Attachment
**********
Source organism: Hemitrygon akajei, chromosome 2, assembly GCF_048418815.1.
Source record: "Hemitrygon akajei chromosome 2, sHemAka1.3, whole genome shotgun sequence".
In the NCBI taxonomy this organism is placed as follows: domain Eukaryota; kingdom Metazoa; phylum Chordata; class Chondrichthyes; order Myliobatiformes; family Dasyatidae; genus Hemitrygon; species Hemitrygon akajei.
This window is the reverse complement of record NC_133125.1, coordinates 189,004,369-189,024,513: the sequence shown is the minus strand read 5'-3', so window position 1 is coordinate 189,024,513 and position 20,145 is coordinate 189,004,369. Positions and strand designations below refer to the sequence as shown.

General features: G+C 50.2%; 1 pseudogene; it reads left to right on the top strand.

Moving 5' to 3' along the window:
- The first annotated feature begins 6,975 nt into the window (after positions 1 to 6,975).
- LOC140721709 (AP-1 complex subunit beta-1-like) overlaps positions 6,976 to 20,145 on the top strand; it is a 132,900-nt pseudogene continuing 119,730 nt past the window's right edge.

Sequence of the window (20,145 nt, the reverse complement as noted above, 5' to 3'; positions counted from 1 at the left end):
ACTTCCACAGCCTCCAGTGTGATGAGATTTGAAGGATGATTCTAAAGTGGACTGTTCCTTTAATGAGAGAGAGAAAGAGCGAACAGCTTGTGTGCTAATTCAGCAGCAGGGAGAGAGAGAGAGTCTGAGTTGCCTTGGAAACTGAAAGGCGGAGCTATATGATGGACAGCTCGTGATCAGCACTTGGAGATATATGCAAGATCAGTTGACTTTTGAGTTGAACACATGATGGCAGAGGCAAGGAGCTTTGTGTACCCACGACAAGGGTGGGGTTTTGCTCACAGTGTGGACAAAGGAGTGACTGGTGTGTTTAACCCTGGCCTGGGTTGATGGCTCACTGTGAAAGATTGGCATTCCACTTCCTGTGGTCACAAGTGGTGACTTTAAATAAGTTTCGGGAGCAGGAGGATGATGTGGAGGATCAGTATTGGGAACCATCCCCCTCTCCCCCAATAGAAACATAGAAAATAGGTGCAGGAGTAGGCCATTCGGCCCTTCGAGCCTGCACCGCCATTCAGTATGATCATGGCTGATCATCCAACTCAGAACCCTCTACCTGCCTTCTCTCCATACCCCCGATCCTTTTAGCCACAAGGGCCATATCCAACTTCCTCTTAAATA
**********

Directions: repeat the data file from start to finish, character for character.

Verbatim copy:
Source organism: Hemitrygon akajei, chromosome 2, assembly GCF_048418815.1.
Source record: "Hemitrygon akajei chromosome 2, sHemAka1.3, whole genome shotgun sequence".
In the NCBI taxonomy this organism is placed as follows: domain Eukaryota; kingdom Metazoa; phylum Chordata; class Chondrichthyes; order Myliobatiformes; family Dasyatidae; genus Hemitrygon; species Hemitrygon akajei.
This window is the reverse complement of record NC_133125.1, coordinates 189,004,369-189,024,513: the sequence shown is the minus strand read 5'-3', so window position 1 is coordinate 189,024,513 and position 20,145 is coordinate 189,004,369. Positions and strand designations below refer to the sequence as shown.

General features: G+C 50.2%; 1 pseudogene; it reads left to right on the top strand.

Moving 5' to 3' along the window:
- The first annotated feature begins 6,975 nt into the window (after positions 1 to 6,975).
- LOC140721709 (AP-1 complex subunit beta-1-like) overlaps positions 6,976 to 20,145 on the top strand; it is a 132,900-nt pseudogene continuing 119,730 nt past the window's right edge.

Sequence of the window (20,145 nt, the reverse complement as noted above, 5' to 3'; positions counted from 1 at the left end):
ACTTCCACAGCCTCCAGTGTGATGAGATTTGAAGGATGATTCTAAAGTGGACTGTTCCTTTAATGAGAGAGAGAAAGAGCGAACAGCTTGTGTGCTAATTCAGCAGCAGGGAGAGAGAGAGAGTCTGAGTTGCCTTGGAAACTGAAAGGCGGAGCTATATGATGGACAGCTCGTGATCAGCACTTGGAGATATATGCAAGATCAGTTGACTTTTGAGTTGAACACATGATGGCAGAGGCAAGGAGCTTTGTGTACCCACGACAAGGGTGGGGTTTTGCTCACAGTGTGGACAAAGGAGTGACTGGTGTGTTTAACCCTGGCCTGGGTTGATGGCTCACTGTGAAAGATTGGCATTCCACTTCCTGTGGTCACAAGTGGTGACTTTAAATAAGTTTCGGGAGCAGGAGGATGATGTGGAGGATCAGTATTGGGAACCATCCCCCTCTCCCCCAATAGAAACATAGAAAATAGGTGCAGGAGTAGGCCATTCGGCCCTTCGAGCCTGCACCGCCATTCAGTATGATCATGGCTGATCATCCAACTCAGAACCCTCTACCTGCCTTCTCTCCATACCCCCGATCCTTTTAGCCACAAGGGCCATATCCAACTTCCTCTTAAATA